You might assume that managing major initiatives for a renowned think tank would be worlds apart from studying political science as a college student. And you’d be right. But there is a connection. Just ask Jackson Ewing ’03.
As the Director of Asian Sustainability for the Asian Society Policy Institute in New York City, Ewing navigates the realm where international relations, environmental change and policymaking intersect. You’ll find his writings published in a range of journals and he’s a regular contributor to radio and television.
“Our business in the think tank world,” Ewing explains, “is to feed policy ideas to those in a position to turn them into concrete policies. My work involves promoting environmental cooperation, responsible resource development and progressive climate change policies in Asia and the U.S.”
Ewing’s outlook on natural resource use took shape during his time at the College when he participated in a sustainable renovation of the political science offices.
“We got to decide how to use the funds from a small grant, so we did some painting, insulating, changing out fixtures and windows, etc. We also monitored the electricity used in the building several times a day over the span of months to derive a base metric that could be correlated against the renovations,” he recalls. “It was a real, hands-on learning experience regarding sustainability.”
These days, much of Ewing’s time is occupied by attempting to spur cooperation between China, Japan and South Korea on their respective climate-change-mitigation strategies. “Our organization provides forums through which these nations can discuss cooperation on carbon market mechanisms and emissions trading schemes,” says Ewing. “Effectively, we’re helping them find ways to collaborate on trading emissions credits across linked markets in Northeast Asia.”
Ewing and his institute colleagues bring together people from the World Bank (who have experience growing carbon markets), academics (who have expertise in this field) and government officials who have gone through that process. “Europe already has linked carbon markets,” he explains, “so by bringing all these different people together and fostering structured conversations among them, I hope we can make similar progress in Asia.”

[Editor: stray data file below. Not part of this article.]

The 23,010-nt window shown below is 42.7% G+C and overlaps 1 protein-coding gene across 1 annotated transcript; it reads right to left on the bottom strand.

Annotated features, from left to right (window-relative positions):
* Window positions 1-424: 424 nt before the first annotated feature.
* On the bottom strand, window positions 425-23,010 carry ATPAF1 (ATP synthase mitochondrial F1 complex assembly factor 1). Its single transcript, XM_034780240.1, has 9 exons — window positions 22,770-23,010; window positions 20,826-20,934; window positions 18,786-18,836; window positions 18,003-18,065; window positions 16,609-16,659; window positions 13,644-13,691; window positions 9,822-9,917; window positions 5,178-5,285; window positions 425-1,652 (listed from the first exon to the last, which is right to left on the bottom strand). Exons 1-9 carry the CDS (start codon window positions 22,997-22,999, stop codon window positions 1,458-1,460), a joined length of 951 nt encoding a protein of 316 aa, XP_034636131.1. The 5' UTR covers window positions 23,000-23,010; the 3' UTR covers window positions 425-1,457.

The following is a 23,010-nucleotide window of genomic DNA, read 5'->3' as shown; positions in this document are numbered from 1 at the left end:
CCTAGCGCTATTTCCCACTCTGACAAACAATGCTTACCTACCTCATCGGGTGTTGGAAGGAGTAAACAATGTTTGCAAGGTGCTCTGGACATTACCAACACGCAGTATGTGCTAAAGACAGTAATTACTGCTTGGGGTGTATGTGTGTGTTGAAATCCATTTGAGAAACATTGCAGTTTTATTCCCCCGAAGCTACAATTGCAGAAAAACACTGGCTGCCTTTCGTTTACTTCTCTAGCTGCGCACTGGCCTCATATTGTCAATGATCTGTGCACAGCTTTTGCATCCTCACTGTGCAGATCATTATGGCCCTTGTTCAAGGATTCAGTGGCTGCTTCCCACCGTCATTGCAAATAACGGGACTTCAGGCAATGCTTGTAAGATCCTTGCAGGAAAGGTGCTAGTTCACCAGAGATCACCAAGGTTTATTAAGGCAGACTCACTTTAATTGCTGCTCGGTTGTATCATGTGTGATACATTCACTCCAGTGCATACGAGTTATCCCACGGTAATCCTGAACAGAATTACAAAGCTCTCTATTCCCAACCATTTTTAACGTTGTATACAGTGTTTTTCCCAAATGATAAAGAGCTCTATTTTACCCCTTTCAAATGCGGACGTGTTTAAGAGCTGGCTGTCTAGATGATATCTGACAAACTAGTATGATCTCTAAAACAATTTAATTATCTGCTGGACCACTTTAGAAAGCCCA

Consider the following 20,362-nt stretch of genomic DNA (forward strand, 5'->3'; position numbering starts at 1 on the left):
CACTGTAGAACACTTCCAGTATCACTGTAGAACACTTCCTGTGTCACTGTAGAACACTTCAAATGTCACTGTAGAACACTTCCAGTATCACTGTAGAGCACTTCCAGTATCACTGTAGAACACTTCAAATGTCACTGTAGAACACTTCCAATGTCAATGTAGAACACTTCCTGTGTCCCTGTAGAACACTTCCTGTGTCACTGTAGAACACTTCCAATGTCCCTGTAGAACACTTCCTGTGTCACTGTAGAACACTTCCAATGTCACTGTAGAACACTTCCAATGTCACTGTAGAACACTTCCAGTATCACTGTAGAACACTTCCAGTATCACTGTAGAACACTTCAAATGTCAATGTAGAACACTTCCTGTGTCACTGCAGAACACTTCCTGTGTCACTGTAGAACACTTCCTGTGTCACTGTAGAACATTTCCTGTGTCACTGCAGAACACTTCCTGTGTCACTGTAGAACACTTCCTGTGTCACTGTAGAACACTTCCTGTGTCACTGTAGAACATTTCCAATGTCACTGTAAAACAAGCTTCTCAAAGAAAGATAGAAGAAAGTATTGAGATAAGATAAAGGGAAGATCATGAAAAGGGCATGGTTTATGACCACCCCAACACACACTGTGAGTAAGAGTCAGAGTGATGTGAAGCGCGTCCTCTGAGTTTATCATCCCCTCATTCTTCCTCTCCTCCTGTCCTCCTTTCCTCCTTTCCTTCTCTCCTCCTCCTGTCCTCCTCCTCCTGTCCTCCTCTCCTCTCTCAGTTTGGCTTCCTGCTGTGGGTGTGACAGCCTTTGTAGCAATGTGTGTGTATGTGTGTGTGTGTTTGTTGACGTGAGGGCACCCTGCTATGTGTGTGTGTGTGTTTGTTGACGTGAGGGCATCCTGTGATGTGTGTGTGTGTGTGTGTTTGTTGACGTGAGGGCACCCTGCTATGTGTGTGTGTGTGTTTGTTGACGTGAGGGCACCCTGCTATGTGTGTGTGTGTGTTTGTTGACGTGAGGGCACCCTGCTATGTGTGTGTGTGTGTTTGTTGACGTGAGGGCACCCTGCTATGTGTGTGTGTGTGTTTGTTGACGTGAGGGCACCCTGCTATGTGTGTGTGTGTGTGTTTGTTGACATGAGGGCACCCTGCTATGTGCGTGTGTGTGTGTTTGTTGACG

This is complex work, involving slow-moving processes. Consequently, these kinds of conversations can take a long time before results become manifest. “We often think in horizons of multiple years,” Ewing says. “But we call ourselves ‘a think and do tank’ because we measure our success by our tangible impacts, and so we look for ways to be impactful in the short and longer terms.”
Impact in this sphere requires diplomatic expertise, something Ewing developed and honed as a graduate student in Australia at Bond University, where he received his Ph.D., and at the S. Rajaratnam School of International Studies in Singapore, where he later worked for nearly four years. Those experiences, he says, “ultimately strengthened the bond I have with that part of the world.”
A particularly formative experience was the year he spent in the Philippines, studying the ongoing conflict between the government and separatist forces in the country’s southern regions. “I developed a historical overview of the root causes of the conflict and I argued that an overlooked driver was the desire by all parties to profit from the area’s resources,” he says. “The environmental destruction that was taking place as those resources were developed also reduced opportunities for local citizens and added to their grievances.”
Just as formative for his career, Ewing says, were the courses he took and the professors he had at CofC: “They opened my eyes to many trends and developments in the political world, ultimately steering me toward international affairs and diplomacy. My interest in the relationship between social systems and the natural world began then, and I furthered it through graduate school and pragmatic policy work, winding up where I am now.”
And therein lies the connection – not worlds removed from a college classroom, not even continents apart.